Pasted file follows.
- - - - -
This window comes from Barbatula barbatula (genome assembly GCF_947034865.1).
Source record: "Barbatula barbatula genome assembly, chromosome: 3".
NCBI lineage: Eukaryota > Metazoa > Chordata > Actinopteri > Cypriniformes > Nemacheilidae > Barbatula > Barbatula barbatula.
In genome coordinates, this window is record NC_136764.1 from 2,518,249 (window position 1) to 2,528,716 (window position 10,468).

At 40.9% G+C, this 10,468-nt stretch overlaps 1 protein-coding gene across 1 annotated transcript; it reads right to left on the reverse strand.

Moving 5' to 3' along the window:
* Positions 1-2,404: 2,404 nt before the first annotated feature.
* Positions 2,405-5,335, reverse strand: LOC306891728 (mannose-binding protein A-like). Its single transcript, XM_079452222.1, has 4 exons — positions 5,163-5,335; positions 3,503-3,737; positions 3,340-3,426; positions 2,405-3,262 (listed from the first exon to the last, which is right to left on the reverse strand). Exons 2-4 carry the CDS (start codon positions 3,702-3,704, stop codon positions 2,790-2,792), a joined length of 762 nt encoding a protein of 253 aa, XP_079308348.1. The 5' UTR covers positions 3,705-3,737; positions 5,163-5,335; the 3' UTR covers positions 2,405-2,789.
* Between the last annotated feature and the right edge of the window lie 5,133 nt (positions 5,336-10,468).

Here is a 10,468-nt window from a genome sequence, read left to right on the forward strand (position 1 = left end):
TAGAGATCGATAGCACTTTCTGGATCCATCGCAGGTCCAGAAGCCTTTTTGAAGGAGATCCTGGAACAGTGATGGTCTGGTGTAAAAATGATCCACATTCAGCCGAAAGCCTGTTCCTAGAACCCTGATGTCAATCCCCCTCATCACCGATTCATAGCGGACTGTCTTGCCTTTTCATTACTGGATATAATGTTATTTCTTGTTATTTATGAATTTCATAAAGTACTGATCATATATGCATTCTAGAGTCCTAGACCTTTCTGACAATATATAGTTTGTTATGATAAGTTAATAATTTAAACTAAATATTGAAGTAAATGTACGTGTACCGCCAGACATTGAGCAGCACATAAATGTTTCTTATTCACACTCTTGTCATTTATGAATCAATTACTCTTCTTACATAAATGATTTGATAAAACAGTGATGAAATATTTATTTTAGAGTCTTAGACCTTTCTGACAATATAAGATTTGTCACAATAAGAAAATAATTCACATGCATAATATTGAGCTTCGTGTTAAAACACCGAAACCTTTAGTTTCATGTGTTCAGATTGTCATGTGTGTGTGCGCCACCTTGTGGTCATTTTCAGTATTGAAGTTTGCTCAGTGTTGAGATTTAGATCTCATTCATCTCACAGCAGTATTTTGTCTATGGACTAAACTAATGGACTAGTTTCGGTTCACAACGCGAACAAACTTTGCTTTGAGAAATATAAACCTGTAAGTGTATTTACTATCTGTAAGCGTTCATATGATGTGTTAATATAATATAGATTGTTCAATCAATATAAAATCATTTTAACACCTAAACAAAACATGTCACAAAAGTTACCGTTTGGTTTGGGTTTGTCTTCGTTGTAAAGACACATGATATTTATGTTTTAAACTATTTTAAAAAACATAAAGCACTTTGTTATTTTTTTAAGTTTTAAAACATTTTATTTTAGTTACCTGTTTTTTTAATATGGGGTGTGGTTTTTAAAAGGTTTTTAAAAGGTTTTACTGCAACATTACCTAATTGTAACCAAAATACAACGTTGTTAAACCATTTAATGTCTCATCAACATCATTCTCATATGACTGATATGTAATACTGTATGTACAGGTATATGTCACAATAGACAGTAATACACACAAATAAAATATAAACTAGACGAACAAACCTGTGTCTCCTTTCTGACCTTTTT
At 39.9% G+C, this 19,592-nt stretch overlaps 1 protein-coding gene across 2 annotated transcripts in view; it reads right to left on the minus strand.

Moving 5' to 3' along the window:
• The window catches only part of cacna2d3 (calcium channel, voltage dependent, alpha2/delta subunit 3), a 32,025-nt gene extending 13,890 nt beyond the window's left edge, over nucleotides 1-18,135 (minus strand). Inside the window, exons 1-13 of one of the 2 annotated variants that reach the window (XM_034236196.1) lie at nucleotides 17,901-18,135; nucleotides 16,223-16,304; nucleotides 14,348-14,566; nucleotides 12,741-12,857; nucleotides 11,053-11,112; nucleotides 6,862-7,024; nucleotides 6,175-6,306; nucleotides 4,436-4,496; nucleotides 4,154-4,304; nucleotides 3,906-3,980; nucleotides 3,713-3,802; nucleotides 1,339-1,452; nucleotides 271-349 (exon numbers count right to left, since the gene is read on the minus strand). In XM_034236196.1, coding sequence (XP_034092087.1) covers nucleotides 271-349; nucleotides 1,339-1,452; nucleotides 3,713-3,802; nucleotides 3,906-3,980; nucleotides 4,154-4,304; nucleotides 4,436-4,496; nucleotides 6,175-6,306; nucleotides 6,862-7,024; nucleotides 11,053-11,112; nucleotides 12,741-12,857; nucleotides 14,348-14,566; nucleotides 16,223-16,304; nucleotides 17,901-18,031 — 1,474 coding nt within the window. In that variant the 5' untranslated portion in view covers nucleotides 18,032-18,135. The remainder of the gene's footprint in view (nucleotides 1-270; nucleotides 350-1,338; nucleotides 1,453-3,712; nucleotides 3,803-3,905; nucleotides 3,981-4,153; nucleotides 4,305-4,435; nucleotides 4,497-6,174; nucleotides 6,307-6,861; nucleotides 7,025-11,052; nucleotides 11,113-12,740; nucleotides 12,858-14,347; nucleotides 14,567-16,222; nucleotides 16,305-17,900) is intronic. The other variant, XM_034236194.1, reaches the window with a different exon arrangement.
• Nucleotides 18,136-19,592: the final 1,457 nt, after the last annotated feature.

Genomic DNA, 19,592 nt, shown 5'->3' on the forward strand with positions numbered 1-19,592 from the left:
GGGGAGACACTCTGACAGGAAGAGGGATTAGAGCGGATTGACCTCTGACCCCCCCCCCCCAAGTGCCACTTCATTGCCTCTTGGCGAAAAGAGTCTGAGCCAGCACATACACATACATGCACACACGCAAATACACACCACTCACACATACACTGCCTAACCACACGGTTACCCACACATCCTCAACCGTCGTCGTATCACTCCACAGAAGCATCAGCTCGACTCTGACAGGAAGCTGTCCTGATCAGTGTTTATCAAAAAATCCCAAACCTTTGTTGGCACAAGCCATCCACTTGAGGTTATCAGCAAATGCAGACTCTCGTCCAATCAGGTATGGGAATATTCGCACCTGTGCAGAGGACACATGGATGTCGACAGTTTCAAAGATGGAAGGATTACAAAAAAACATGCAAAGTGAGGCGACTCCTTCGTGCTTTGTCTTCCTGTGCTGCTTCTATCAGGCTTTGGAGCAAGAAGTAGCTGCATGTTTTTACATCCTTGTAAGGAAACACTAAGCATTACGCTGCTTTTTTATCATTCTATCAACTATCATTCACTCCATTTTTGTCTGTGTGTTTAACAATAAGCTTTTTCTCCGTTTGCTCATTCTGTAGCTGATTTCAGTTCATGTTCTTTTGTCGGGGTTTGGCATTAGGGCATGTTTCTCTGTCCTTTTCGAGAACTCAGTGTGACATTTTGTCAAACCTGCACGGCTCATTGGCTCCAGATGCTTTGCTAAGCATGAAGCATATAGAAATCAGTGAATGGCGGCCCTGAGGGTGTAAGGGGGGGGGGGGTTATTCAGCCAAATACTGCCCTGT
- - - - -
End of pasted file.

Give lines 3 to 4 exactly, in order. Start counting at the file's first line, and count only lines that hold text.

NCBI lineage: Eukaryota > Metazoa > Chordata > Actinopteri > Cypriniformes > Nemacheilidae > Barbatula > Barbatula barbatula.
In genome coordinates, this window is record NC_136764.1 from 2,518,249 (window position 1) to 2,528,716 (window position 10,468).